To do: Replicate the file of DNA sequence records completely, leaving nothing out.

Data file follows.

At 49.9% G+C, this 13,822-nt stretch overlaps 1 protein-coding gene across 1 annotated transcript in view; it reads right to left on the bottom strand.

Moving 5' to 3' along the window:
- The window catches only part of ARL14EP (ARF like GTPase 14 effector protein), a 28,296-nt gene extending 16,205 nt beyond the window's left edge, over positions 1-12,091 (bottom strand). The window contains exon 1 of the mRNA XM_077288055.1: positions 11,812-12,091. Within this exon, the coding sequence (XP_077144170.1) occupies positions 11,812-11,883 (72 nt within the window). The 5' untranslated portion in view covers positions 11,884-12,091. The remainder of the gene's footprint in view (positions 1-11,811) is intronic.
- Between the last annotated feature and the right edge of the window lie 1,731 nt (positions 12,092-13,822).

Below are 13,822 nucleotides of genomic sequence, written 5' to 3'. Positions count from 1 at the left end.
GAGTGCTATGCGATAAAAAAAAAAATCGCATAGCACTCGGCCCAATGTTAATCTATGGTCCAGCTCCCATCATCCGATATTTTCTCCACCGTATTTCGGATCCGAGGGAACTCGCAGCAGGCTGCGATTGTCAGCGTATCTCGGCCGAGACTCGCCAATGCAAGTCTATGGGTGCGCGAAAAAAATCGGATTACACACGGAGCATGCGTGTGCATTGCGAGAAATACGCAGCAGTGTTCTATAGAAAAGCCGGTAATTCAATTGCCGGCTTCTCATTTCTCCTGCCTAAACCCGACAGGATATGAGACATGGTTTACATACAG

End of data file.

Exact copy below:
At 49.9% G+C, this 13,822-nt stretch overlaps 1 protein-coding gene across 1 annotated transcript in view; it reads right to left on the bottom strand.

Moving 5' to 3' along the window:
- The window catches only part of ARL14EP (ARF like GTPase 14 effector protein), a 28,296-nt gene extending 16,205 nt beyond the window's left edge, over positions 1-12,091 (bottom strand). The window contains exon 1 of the mRNA XM_077288055.1: positions 11,812-12,091. Within this exon, the coding sequence (XP_077144170.1) occupies positions 11,812-11,883 (72 nt within the window). The 5' untranslated portion in view covers positions 11,884-12,091. The remainder of the gene's footprint in view (positions 1-11,811) is intronic.
- Between the last annotated feature and the right edge of the window lie 1,731 nt (positions 12,092-13,822).

Below are 13,822 nucleotides of genomic sequence, written 5' to 3'. Positions count from 1 at the left end.
GAGTGCTATGCGATAAAAAAAAAAATCGCATAGCACTCGGCCCAATGTTAATCTATGGTCCAGCTCCCATCATCCGATATTTTCTCCACCGTATTTCGGATCCGAGGGAACTCGCAGCAGGCTGCGATTGTCAGCGTATCTCGGCCGAGACTCGCCAATGCAAGTCTATGGGTGCGCGAAAAAAATCGGATTACACACGGAGCATGCGTGTGCATTGCGAGAAATACGCAGCAGTGTTCTATAGAAAAGCCGGTAATTCAATTGCCGGCTTCTCATTTCTCCTGCCTAAACCCGACAGGATATGAGACATGGTTTACATACAG